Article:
Senior Contracts Manager, Supply Chain | Knoxville, Tenn.
If you’ve had trouble finding a bottle of hand sanitizer or a canister of disinfectant wipes, imagine trying to purchase enough for TVA’s entire fleet of more than 10,000 employees. TVA Supply Chain is on the job, and Senior Contracts Manager Scott Fugate plays a critical role as Supply Chain’s emergency planner, actively ensuring essential personal protective equipment is available to TVA’s employees during the COVID-19 pandemic.
Fugate’s role is to liaise between TVAP’s Emergency Management organization and Supply Chain to ensure all of TVA’s pandemic needs are planned for and obtained. The job has forced Supply Chain to get creative.
They bought barrels full of whiskey-distillery hand sanitizer and had digital thermometers shipped directly from Hong Kong to Muscle Shoals, Alabama.
“Digital thermometers!” Fugate said. “Months ago, who would have thought that would be the most sought-after product?”
Like many, the coronavirus has relocated Fugate’s office. He works at home, organizing orders and movements from his patio. Sometimes the annoying sound of the neighbor’s chainsaw forces him to retreat indoors to coordinate the routing of more surgical masks to the ongoing Sequoyah refueling outage that is scheduled to be complete on May 5.
Because all N-95 respirators are being sent to the frontlines to fight the virus in hospitals and testing stations around the country, TVA is supplying outage employees with everyday face coverings commonly worn by dentists, doctors, and other healthcare professionals.
Fugate says everyone is hurting for the previously commonplace supplies that don’t exist in high numbers anywhere in the world anymore. Still, he is pleased with TVA’s supply chain of PPE and is proud of his team’s ability to support the refueling outage during this unprecedented environment.
“This is a definite team effort,” he said. “Sourcing personnel buy all the stuff, Asset Management does inventory tracking and records, Material Operations handles all the receiving and warehousing. This kind of pandemic brings out the best in people. Everyone’s attitude is great. People are willing to go that extra mile and do whatever it takes to make sure our employees are able to perform their jobs safely.”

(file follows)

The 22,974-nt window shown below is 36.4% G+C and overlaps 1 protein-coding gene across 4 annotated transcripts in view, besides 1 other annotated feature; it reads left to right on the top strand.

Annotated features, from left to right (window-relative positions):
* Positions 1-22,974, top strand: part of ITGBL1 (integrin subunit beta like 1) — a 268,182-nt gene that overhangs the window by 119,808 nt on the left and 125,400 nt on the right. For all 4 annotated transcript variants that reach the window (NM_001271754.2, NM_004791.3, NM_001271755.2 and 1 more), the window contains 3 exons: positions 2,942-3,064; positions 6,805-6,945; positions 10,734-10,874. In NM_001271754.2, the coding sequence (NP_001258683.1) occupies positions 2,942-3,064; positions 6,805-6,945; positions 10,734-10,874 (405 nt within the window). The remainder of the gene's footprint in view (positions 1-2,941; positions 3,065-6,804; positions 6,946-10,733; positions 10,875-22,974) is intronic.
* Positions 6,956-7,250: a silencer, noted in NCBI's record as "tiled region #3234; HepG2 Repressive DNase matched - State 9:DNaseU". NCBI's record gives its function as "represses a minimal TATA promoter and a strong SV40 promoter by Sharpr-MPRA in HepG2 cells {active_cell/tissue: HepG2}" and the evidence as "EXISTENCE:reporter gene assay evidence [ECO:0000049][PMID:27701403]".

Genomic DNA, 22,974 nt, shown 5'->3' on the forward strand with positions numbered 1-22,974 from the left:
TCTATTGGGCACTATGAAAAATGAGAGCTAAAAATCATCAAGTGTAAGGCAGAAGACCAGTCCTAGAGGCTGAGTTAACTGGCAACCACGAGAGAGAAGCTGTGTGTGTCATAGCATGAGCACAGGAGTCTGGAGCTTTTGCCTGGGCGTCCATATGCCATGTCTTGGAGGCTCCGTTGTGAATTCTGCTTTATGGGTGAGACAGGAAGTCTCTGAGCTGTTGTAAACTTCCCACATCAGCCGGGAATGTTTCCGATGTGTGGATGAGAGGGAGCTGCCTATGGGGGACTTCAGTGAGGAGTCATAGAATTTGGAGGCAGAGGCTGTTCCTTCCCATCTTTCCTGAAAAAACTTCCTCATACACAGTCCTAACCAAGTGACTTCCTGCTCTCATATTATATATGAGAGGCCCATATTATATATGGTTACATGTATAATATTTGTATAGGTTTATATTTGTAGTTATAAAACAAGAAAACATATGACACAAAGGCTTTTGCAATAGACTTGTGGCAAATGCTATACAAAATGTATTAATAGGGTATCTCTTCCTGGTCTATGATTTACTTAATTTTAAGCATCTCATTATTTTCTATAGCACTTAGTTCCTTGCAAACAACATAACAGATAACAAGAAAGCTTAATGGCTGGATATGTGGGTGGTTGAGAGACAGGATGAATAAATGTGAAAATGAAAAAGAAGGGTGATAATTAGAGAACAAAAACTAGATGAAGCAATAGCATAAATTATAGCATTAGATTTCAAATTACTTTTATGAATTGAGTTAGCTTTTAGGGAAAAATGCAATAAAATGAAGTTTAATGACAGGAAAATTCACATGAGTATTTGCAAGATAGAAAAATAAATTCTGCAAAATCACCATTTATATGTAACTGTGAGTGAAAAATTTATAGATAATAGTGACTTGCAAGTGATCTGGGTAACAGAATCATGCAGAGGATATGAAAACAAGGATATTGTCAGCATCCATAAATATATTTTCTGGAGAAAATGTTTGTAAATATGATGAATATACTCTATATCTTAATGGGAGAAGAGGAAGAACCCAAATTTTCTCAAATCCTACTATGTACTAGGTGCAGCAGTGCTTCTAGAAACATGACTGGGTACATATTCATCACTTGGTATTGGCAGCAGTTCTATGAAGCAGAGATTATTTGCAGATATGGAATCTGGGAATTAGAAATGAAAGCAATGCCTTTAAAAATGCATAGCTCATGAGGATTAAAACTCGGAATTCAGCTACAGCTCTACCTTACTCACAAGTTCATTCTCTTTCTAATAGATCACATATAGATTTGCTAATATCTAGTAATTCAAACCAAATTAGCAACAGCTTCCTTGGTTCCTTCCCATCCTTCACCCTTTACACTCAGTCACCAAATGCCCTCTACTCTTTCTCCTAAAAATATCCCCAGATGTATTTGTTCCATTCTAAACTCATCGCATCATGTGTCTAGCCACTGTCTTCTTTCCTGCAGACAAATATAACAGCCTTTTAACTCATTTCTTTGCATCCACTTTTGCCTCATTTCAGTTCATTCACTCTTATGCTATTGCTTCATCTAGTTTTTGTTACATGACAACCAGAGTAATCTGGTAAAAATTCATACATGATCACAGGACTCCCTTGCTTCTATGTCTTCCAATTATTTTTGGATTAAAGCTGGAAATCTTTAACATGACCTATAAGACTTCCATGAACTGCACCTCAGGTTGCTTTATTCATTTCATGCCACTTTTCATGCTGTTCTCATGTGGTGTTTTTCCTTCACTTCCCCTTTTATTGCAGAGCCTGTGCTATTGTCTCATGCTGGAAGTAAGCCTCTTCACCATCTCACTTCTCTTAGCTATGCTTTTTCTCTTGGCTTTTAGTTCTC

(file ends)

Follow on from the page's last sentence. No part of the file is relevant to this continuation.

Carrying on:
Fugate is no stranger to emergency management. He is a 30-year Navy veteran who was formerly the Navy’s emergency preparedness liaison officer to the state of Tennessee and supported the Federal Emergency Management Agency (FEMA) during the 2005 Hurricane Katrina disaster.
Fugate attributes his success to the pivot the U.S. military made after 9/11, heightening its focus on Homeland Security. “My unit really boned up on FEMA,” he said.
The experience he gained serving New Orleans in the aftermath of Katrina has now become critical in positioning Supply Chain to effectively navigate the hurdles of the current coronavirus emergency.
“Working in this environment is very familiar to me,” Fugate said. “It’s a lot of high-stress and long hours that reminds me of the work I did while in uniform. As a logistician, you never get comfortable, but we are keeping up.”Vice President of Supply Chain Laura Campbell is a bit more complimentary. “Scott has worked for years as TVA’s Supply Chain’s COOP planner, which is not a glamorous job, but an incredibly important one,” she said. “Each year, he’s driven us to be prepared, which is one of the key reasons our team has been able to transition to telework and reduced staffing so smoothly—and, ultimately, to keep our focus on getting what we need for TVA.
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